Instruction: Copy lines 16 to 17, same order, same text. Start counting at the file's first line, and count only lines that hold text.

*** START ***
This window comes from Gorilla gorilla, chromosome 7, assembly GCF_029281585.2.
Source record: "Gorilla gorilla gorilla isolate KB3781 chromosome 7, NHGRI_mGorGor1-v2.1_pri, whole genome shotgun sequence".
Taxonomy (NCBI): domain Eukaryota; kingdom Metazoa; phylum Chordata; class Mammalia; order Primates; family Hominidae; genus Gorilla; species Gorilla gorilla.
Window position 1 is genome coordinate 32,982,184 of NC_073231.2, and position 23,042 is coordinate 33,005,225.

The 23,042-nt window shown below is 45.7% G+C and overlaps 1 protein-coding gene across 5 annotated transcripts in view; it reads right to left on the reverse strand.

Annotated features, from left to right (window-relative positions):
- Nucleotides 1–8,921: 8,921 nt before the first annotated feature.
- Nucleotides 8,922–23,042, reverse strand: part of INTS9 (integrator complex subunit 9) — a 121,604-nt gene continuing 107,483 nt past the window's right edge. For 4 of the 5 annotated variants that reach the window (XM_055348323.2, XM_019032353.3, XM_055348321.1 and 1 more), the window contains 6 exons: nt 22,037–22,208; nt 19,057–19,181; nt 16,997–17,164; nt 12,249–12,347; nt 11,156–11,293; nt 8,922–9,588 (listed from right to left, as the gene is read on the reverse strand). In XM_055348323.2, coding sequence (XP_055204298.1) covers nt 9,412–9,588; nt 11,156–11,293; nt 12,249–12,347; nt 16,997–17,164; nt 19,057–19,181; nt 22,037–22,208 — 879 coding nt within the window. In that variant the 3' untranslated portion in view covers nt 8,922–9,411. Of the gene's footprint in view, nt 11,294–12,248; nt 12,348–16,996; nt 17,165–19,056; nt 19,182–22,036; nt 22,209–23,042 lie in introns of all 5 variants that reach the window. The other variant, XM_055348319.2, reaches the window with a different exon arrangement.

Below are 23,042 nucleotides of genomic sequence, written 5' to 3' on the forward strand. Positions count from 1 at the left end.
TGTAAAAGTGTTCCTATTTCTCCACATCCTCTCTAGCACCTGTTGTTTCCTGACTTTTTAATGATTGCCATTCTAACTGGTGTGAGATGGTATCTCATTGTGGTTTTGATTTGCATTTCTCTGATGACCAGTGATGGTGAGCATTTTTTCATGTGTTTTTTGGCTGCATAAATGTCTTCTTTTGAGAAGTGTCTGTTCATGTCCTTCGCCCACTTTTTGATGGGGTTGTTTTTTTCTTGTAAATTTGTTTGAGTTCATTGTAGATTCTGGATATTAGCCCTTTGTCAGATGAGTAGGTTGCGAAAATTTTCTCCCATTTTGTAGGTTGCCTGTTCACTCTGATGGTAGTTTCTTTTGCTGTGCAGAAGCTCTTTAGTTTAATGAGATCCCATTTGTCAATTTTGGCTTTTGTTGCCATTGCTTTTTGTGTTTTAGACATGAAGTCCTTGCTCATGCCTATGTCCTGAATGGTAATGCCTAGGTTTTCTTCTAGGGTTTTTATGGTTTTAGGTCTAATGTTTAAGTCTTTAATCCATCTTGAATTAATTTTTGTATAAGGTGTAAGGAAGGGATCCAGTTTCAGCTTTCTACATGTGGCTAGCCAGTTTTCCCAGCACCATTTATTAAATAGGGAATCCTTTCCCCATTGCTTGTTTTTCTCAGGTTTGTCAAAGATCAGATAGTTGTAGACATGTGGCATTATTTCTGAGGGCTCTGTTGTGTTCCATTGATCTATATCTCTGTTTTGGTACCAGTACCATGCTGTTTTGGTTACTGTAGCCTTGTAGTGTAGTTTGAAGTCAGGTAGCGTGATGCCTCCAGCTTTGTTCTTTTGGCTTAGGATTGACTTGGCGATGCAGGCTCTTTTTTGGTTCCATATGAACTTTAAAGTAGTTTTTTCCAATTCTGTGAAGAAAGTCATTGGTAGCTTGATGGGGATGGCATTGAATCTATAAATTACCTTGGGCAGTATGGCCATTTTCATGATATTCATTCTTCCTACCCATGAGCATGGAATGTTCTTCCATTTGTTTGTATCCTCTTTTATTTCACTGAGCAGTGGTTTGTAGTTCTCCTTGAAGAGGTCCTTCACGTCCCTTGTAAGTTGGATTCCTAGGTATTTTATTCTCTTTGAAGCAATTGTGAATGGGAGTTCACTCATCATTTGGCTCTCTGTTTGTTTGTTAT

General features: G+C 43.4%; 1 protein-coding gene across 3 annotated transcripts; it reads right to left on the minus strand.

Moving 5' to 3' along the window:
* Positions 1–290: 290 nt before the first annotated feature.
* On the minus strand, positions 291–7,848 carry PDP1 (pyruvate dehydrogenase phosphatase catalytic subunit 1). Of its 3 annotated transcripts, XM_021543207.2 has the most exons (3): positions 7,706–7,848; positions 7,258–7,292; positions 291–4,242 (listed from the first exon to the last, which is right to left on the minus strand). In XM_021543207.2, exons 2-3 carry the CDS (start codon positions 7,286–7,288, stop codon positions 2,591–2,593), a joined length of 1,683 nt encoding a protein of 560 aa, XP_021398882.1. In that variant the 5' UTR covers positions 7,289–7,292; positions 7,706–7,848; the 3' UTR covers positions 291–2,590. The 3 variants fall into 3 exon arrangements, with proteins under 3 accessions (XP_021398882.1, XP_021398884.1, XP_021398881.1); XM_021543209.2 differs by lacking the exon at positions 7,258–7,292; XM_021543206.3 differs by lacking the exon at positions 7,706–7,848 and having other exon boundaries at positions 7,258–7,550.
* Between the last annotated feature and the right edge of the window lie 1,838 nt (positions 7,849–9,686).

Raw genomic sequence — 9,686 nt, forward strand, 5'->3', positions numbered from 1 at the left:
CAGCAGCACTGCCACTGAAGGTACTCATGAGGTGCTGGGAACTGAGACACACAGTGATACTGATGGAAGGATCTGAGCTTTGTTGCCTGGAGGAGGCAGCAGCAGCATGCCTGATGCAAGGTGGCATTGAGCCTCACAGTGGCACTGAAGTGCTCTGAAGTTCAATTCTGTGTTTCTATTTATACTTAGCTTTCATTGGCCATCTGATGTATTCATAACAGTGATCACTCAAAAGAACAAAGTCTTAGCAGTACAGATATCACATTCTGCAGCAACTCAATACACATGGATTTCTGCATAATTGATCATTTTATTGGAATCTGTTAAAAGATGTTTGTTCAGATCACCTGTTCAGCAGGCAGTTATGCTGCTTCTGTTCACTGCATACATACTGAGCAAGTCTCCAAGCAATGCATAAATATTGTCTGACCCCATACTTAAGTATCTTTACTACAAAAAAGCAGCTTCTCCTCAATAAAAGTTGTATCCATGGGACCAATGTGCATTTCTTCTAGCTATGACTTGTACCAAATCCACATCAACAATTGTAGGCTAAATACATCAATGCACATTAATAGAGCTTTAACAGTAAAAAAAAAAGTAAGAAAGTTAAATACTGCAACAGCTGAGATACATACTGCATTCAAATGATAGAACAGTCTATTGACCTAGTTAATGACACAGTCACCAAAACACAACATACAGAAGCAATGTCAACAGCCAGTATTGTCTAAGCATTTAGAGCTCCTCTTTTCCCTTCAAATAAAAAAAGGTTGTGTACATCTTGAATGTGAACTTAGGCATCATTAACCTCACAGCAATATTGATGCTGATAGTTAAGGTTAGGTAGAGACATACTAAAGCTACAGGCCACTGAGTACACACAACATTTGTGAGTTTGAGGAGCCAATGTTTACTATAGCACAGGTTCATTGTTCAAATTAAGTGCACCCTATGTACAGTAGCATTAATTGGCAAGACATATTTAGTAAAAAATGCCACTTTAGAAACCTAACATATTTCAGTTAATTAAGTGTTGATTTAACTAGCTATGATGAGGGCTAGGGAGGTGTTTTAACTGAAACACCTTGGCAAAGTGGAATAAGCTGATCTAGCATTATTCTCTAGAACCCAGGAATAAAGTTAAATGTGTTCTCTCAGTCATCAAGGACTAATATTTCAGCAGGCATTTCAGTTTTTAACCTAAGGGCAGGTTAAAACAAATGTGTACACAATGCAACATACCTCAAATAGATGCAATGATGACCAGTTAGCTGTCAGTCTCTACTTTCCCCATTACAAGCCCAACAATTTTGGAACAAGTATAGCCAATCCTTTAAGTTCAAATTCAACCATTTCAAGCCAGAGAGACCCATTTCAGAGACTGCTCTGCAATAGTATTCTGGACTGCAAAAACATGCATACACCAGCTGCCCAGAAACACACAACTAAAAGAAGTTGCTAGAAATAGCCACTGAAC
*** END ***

Raw genomic sequence — 9,686 nt, forward strand, 5'->3', positions numbered from 1 at the left:
CAGCAGCACTGCCACTGAAGGTACTCATGAGGTGCTGGGAACTGAGACACACAGTGATACTGATGGAAGGATCTGAGCTTTGTTGCCTGGAGGAGGCAGCAGCAGCATGCCTGATGCAAGGTGGCATTGAGCCTCACAGTGGCACTGAAGTGCTCTGAAGTTCAATTCTGTGTTTCTATTTATACTTAGCTTTCATTGGCCATCTGATGTATTCATAACAGTGATCACTCAAAAGAACAAAGTCTTAGCAGTACAGATATCACATTCTGCAGCAACTCAATACACATGGATTTCTGCATAATTGATCATTTTATTGGAATCTGTTAAAAGATGTTTGTTCAGATCACCTGTTCAGCAGGCAGTTATGCTGCTTCTGTTCACTGCATACATACTGAGCAAGTCTCCAAGCAATGCATAAATATTGTCTGACCCCATACTTAAGTATCTTTACTACAAAAAAGCAGCTTCTCCTCAATAAAAGTTGTATCCATGGGACCAATGTGCATTTCTTCTAGCTATGACTTGTACCAAATCCACATCAACAATTGTAGGCTAAATACATCAATGCACATTAATAGAGCTTTAACAGTAAAAAAAAAAGTAAGAAAGTTAAATACTGCAACAGCTGAGATACATACTGCATTCAAATGATAGAACAGTCTATTGACCTAGTTAATGACACAGTCACCAAAACACAACATACAGAAGCAATGTCAACAGCCAGTATTGTCTAAGCATTTAGAGCTCCTCTTTTCCCTTCAAATAAAAAAAGGTTGTGTACATCTTGAATGTGAACTTAGGCATCATTAACCTCACAGCAATATTGATGCTGATAGTTAAGGTTAGGTAGAGACATACTAAAGCTACAGGCCACTGAGTACACACAACATTTGTGAGTTTGAGGAGCCAATGTTTACTATAGCACAGGTTCATTGTTCAAATTAAGTGCACCCTATGTACAGTAGCATTAATTGGCAAGACATATTTAGTAAAAAATGCCACTTTAGAAACCTAACATATTTCAGTTAATTAAGTGTTGATTTAACTAGCTATGATGAGGGCTAGGGAGGTGTTTTAACTGAAACACCTTGGCAAAGTGGAATAAGCTGATCTAGCATTATTCTCTAGAACCCAGGAATAAAGTTAAATGTGTTCTCTCAGTCATCAAGGACTAATATTTCAGCAGGCATTTCAGTTTTTAACCTAAGGGCAGGTTAAAACAAATGTGTACACAATGCAACATACCTCAAATAGATGCAATGATGACCAGTTAGCTGTCAGTCTCTACTTTCCCCATTACAAGCCCAACAATTTTGGAACAAGTATAGCCAATCCTTTAAGTTCAAATTCAACCATTTCAAGCCAGAGAGACCCATTTCAGAGACTGCTCTGCAATAGTATTCTGGACTGCAAAAACATGCATACACCAGCTGCCCAGAAACACACAACTAAAAGAAGTTGCTAGAAATAGCCACTGAAC